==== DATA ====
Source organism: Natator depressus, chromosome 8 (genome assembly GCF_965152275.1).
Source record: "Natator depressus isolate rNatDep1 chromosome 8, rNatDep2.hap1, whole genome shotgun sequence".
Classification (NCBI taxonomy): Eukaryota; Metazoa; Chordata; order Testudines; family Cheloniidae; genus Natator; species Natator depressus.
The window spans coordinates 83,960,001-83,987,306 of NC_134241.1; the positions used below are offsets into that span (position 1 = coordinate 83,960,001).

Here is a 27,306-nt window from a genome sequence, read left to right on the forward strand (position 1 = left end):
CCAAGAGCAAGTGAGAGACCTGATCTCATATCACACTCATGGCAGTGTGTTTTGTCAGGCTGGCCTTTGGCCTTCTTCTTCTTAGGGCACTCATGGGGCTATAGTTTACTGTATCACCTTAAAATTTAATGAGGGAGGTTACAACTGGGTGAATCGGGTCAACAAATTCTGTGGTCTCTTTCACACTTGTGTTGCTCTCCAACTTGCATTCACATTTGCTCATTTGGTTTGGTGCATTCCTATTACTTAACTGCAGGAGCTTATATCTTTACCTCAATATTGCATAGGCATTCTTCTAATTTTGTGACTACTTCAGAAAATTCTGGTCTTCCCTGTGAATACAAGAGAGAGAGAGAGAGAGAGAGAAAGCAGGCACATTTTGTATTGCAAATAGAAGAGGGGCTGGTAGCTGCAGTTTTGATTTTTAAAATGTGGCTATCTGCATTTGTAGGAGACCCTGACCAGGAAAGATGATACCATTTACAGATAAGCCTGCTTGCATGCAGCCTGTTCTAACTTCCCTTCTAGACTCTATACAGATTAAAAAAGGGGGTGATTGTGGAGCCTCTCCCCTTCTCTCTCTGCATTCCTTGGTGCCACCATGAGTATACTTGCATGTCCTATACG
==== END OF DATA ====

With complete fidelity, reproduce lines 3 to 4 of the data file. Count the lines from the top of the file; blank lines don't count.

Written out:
Classification (NCBI taxonomy): Eukaryota; Metazoa; Chordata; order Testudines; family Cheloniidae; genus Natator; species Natator depressus.
The window spans coordinates 83,960,001-83,987,306 of NC_134241.1; the positions used below are offsets into that span (position 1 = coordinate 83,960,001).